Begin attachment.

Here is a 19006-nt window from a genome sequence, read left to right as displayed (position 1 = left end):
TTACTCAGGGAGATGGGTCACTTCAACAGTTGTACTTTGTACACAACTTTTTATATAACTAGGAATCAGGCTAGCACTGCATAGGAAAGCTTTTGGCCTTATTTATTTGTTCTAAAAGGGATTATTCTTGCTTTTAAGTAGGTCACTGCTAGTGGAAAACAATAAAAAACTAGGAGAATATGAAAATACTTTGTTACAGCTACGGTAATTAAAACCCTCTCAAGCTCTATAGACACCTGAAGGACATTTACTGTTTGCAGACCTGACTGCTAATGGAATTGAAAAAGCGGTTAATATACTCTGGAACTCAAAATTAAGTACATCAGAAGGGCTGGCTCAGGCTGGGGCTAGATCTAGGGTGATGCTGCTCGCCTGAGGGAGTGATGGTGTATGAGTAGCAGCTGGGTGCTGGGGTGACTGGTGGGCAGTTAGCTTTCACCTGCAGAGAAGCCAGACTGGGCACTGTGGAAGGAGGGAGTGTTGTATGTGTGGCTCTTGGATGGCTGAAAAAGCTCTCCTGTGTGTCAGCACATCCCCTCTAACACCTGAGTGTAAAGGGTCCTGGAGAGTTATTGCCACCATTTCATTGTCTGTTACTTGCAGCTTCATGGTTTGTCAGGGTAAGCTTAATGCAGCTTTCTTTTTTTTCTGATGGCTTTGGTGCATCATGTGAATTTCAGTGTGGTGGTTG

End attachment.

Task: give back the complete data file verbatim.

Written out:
Here is a 19006-nt window from a genome sequence, read left to right as displayed (position 1 = left end):
TTACTCAGGGAGATGGGTCACTTCAACAGTTGTACTTTGTACACAACTTTTTATATAACTAGGAATCAGGCTAGCACTGCATAGGAAAGCTTTTGGCCTTATTTATTTGTTCTAAAAGGGATTATTCTTGCTTTTAAGTAGGTCACTGCTAGTGGAAAACAATAAAAAACTAGGAGAATATGAAAATACTTTGTTACAGCTACGGTAATTAAAACCCTCTCAAGCTCTATAGACACCTGAAGGACATTTACTGTTTGCAGACCTGACTGCTAATGGAATTGAAAAAGCGGTTAATATACTCTGGAACTCAAAATTAAGTACATCAGAAGGGCTGGCTCAGGCTGGGGCTAGATCTAGGGTGATGCTGCTCGCCTGAGGGAGTGATGGTGTATGAGTAGCAGCTGGGTGCTGGGGTGACTGGTGGGCAGTTAGCTTTCACCTGCAGAGAAGCCAGACTGGGCACTGTGGAAGGAGGGAGTGTTGTATGTGTGGCTCTTGGATGGCTGAAAAAGCTCTCCTGTGTGTCAGCACATCCCCTCTAACACCTGAGTGTAAAGGGTCCTGGAGAGTTATTGCCACCATTTCATTGTCTGTTACTTGCAGCTTCATGGTTTGTCAGGGTAAGCTTAATGCAGCTTTCTTTTTTTTCTGATGGCTTTGGTGCATCATGTGAATTTCAGTGTGGTGGTTG